Where Preference Testing Goes Wrong (And What We Should Do Instead)
Preference testing can often result in misleading data. The reason? Hidden biases that highlight reflexive ways that people make choices.
Words by Molly Malsam, Visuals by Allison Corr
Many of us have been pushed by stakeholders to include preference-based questions in our studies—questions like, "Which design do they like better?" or "Which design resonates best?" But because preference testing is based on opinions, the results are often unreliable and irrational and do not provide valuable information to the usability testing process.
In this article, I'll explain more about why preference testing is not a good research method by getting into the details of how we make such decisions and the biases that come into play, show some real-world examples of how misleading this data can be, and some guidelines to follow if you still must include such questions in your research.
Aesthetic vs. usability preference testing
Let’s start with some definitions. The way I most often hear people define a preference test is when speaking of usability research that focuses on showing some design options to participants and asking them to choose their favorite.
Other types of tests focus on the visual/aesthetic appeal of the design—fonts, colors, and images that are expected to communicate brand traits. In these cases, researchers often ask users what seems more usable rather than actually testing its usability. This is the difference between opinion and behavior, an important distinction to make when conducting usability research as opposed to market research.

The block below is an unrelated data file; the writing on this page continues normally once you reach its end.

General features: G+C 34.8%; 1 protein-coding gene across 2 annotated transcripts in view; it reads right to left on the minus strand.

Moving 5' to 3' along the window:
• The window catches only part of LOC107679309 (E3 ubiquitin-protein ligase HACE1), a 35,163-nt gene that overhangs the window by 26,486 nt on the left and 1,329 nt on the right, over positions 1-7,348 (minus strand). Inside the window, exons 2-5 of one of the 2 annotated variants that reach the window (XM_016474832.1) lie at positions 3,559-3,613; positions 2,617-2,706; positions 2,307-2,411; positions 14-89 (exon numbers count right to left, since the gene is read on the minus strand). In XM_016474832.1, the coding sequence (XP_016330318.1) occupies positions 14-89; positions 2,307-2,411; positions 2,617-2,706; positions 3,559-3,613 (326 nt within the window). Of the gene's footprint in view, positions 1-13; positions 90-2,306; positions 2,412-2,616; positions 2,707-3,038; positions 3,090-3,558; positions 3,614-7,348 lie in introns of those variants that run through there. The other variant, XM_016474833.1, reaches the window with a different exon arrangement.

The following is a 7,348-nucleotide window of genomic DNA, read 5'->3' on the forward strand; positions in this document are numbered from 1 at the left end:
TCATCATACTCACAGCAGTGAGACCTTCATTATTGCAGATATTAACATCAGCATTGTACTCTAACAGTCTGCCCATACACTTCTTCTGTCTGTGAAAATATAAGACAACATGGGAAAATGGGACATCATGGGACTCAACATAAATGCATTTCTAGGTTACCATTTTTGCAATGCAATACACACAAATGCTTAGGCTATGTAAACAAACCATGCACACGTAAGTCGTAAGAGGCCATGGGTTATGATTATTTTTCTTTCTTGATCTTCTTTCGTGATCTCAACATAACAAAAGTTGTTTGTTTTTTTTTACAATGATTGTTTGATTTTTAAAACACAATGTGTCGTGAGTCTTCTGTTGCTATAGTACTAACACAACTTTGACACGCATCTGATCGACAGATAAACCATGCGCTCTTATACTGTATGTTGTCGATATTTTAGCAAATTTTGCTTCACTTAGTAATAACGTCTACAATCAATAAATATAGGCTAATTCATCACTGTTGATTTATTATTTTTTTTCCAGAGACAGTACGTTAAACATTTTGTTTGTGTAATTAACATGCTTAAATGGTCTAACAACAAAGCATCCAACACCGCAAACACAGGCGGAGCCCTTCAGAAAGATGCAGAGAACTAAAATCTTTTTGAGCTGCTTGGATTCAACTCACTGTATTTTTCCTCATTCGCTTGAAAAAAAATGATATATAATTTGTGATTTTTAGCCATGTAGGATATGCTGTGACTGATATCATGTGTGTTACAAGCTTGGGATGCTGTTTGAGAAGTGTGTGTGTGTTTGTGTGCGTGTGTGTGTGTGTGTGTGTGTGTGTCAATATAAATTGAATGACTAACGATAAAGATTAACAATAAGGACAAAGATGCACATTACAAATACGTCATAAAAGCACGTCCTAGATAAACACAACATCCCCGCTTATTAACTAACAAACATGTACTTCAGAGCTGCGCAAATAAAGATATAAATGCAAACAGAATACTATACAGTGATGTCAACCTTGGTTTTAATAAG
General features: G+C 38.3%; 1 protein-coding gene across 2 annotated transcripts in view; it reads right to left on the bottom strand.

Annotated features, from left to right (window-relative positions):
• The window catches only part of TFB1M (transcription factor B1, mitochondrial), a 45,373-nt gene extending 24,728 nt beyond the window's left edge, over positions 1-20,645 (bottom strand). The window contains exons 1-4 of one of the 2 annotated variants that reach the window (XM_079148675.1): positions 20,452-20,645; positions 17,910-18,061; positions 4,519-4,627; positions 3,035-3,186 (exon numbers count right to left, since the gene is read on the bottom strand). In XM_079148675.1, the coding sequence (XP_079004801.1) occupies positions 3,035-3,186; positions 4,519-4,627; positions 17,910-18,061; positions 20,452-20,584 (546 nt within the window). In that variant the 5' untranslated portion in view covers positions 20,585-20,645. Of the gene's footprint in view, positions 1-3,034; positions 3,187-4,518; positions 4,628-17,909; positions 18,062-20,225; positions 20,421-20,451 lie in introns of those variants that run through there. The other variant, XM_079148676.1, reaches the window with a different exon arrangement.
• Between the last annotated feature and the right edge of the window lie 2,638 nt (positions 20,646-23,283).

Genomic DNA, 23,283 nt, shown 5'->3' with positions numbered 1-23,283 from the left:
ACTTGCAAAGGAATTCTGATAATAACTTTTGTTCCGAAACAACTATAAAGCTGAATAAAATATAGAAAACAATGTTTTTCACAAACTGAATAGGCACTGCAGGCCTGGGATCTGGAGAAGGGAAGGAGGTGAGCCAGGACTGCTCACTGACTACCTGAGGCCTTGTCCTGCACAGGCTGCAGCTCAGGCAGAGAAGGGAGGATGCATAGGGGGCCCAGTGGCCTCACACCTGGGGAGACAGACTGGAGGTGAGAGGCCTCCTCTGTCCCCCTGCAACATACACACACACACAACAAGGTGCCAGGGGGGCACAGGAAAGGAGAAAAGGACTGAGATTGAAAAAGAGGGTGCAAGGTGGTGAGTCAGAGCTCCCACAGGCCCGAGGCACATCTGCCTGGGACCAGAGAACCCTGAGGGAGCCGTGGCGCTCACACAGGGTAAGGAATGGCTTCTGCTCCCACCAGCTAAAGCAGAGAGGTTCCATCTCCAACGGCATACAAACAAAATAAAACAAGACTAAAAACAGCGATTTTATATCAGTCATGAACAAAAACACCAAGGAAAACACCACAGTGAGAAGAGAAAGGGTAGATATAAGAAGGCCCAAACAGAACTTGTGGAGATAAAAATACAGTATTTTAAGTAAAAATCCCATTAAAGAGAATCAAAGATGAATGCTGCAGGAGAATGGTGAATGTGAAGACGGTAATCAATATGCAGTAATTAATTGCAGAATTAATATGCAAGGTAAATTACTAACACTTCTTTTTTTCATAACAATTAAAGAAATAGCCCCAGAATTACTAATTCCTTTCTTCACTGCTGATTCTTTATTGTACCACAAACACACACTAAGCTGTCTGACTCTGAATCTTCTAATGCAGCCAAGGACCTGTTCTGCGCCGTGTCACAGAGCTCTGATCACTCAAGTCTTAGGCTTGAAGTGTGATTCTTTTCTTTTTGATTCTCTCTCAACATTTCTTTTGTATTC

Aesthetically focused testing is not the focus of this article. While some may debate whether that type of research is truly usability testing, I want to focus on traditional usability testing, which is the evaluation and measurement of a product or service by having participants complete typical tasks with it. Then, using that format to ask questions about what users prefer or choose when showing more than one design option.
Why do we do preference testing?
Asking people’s preference has face validity–we assume that what people prefer will also align with other positive things we want to impact, such as:
An easier, more efficient, and/or more satisfying user experience
“Converting” in some way/improving sales
Forming a favorable opinion of the brand
But how do we know that is true? As it turns out, research in the psychology field shows we don’t have a clear understanding of why people choose what they choose, much less what that choice may or may not predict.
I’m going to argue that the existing evidence indicates that preference questions do not provide value to the digital product user experience evaluation process, and actually may result in less usable experiences if relied upon exclusively.
Biases that affect participant responses on preference tests
Numerous books on bestseller lists over the years discuss the irrational and reflexive ways people make choices. We’ll use some examples from this research to discuss the participant biases that can make a big impact on the results of preference tests.
The framing effect